Sunday, March 20, 2011
In this story’s terms, that better future is focused on the possibility that “a Negro captain” could command a space station—that is, that African Americans could be accepted as equal, as fully human as anyone else. That they could be accepted in professional and leadership roles, with all that leads up to that and all that follows from that.
“You are the dreamer and the dream” has a specific resonance in this context. It reminds us of Martin Luther King, Jr.’s most famous words, known universally now as the “I Have A Dream” speech. In it he outlines a world of equal opportunity and justice.
This wasn’t the case in 1953, nor was it in 1963 when he made that speech. Due to the dreams and actions and sacrifices of many courageous people, great progress has been made since then, and in the real world, Star Trek was part of that progress. Martin Luther King himself recognized this, when he told Nichelle Nichols to stay on the bridge of the Enterprise because her role was important—it showed whites and blacks that an educated, professionally recognized black woman was accepted without question by her colleagues as vital to this enterprise. Nichelle Nichols, who had herself been denied lodging because she is black, made history in the real world by portraying a character on a television show set in the future. She was the dreamer and the dream.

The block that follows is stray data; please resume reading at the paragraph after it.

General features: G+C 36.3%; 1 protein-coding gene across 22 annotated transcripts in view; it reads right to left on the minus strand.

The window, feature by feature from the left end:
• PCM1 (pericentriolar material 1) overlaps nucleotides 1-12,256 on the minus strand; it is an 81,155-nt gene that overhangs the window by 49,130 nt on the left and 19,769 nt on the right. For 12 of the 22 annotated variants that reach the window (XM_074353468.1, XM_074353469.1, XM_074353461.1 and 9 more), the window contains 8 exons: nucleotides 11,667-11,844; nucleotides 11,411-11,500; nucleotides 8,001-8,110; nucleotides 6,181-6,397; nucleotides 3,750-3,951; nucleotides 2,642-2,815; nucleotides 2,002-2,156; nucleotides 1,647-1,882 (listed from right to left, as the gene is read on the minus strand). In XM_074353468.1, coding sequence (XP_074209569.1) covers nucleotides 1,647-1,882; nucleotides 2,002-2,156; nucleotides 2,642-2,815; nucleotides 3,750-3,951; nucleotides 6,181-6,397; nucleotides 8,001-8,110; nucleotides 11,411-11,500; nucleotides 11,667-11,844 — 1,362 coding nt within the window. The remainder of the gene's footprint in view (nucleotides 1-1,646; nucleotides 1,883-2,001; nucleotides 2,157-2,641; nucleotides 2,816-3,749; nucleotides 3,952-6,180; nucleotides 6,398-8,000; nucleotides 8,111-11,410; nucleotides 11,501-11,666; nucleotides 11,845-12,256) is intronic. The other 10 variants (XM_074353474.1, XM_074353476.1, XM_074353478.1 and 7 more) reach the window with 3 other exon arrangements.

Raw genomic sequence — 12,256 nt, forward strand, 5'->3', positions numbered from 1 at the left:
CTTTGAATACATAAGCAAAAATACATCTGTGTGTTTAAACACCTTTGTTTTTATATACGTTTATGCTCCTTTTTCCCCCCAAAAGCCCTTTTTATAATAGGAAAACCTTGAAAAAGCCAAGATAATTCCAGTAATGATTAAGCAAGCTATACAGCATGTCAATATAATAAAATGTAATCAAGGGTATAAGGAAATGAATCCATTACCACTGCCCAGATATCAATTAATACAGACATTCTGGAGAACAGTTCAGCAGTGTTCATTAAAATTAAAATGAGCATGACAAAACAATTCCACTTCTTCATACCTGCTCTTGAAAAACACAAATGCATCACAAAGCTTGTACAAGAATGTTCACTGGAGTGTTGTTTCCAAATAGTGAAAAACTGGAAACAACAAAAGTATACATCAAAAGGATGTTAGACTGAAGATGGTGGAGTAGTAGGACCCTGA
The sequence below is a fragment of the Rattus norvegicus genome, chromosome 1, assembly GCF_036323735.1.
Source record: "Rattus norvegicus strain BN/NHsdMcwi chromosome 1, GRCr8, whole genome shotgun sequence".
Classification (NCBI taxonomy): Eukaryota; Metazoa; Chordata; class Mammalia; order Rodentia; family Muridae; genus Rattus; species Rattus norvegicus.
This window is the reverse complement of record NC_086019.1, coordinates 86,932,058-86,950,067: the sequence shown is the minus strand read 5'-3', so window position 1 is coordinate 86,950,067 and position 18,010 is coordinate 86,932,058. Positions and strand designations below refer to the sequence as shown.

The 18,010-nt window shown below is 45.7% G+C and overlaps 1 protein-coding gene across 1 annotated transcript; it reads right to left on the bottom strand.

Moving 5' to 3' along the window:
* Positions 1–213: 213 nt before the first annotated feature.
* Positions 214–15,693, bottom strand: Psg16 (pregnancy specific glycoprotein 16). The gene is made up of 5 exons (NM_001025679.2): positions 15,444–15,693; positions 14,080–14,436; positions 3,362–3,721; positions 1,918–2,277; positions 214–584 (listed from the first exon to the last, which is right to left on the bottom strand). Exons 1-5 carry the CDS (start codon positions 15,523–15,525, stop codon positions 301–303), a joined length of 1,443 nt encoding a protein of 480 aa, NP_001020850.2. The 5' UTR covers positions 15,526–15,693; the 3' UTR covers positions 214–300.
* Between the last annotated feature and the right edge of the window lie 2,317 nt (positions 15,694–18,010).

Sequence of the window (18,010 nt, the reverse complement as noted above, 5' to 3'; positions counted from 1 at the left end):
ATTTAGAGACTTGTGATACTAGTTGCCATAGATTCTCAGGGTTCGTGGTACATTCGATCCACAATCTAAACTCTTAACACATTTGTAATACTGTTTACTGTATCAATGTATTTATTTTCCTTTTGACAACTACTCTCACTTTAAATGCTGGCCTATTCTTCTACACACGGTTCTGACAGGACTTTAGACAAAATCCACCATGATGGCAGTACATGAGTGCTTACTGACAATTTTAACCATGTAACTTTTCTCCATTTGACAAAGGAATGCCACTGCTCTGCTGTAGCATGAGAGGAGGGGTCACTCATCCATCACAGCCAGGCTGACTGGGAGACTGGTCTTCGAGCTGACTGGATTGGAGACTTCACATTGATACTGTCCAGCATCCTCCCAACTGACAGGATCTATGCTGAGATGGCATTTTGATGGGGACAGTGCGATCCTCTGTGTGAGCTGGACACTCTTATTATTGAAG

Today there are African Americans in most if not all professions, including captains of ships. The President of the United States is black. But equal opportunity remains an unfulfilled dream for many, and the prejudices, the deeply embedded fears and projections on the Other are not entirely erased. How often do some in the U.S. tell us that our black President is not “one of us,” that he is literally an alien from another country? To accept him as President upsets the social order for some, even today, while others exploit this reaction.